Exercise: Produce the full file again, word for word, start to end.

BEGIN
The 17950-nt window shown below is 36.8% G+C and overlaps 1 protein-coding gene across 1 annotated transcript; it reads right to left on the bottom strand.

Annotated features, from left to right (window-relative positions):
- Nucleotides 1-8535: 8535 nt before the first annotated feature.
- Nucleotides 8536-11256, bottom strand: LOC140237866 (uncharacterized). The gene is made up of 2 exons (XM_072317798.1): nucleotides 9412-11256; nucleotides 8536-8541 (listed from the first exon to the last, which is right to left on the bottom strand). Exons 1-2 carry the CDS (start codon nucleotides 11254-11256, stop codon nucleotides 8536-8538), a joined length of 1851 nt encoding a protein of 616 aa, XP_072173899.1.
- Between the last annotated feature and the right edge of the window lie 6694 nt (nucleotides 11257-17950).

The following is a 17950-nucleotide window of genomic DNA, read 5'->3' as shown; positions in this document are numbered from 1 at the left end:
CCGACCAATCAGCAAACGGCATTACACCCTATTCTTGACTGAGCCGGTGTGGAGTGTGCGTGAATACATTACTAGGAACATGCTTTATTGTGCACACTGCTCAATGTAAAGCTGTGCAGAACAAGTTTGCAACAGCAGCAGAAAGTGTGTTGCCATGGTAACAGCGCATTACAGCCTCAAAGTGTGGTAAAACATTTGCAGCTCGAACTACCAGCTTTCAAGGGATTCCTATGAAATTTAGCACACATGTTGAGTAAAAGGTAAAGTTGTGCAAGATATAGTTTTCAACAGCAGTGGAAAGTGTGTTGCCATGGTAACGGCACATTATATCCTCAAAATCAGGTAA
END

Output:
The 17950-nt window shown below is 36.8% G+C and overlaps 1 protein-coding gene across 1 annotated transcript; it reads right to left on the bottom strand.

Annotated features, from left to right (window-relative positions):
- Nucleotides 1-8535: 8535 nt before the first annotated feature.
- Nucleotides 8536-11256, bottom strand: LOC140237866 (uncharacterized). The gene is made up of 2 exons (XM_072317798.1): nucleotides 9412-11256; nucleotides 8536-8541 (listed from the first exon to the last, which is right to left on the bottom strand). Exons 1-2 carry the CDS (start codon nucleotides 11254-11256, stop codon nucleotides 8536-8538), a joined length of 1851 nt encoding a protein of 616 aa, XP_072173899.1.
- Between the last annotated feature and the right edge of the window lie 6694 nt (nucleotides 11257-17950).

The following is a 17950-nucleotide window of genomic DNA, read 5'->3' as shown; positions in this document are numbered from 1 at the left end:
CCGACCAATCAGCAAACGGCATTACACCCTATTCTTGACTGAGCCGGTGTGGAGTGTGCGTGAATACATTACTAGGAACATGCTTTATTGTGCACACTGCTCAATGTAAAGCTGTGCAGAACAAGTTTGCAACAGCAGCAGAAAGTGTGTTGCCATGGTAACAGCGCATTACAGCCTCAAAGTGTGGTAAAACATTTGCAGCTCGAACTACCAGCTTTCAAGGGATTCCTATGAAATTTAGCACACATGTTGAGTAAAAGGTAAAGTTGTGCAAGATATAGTTTTCAACAGCAGTGGAAAGTGTGTTGCCATGGTAACGGCACATTATATCCTCAAAATCAGGTAA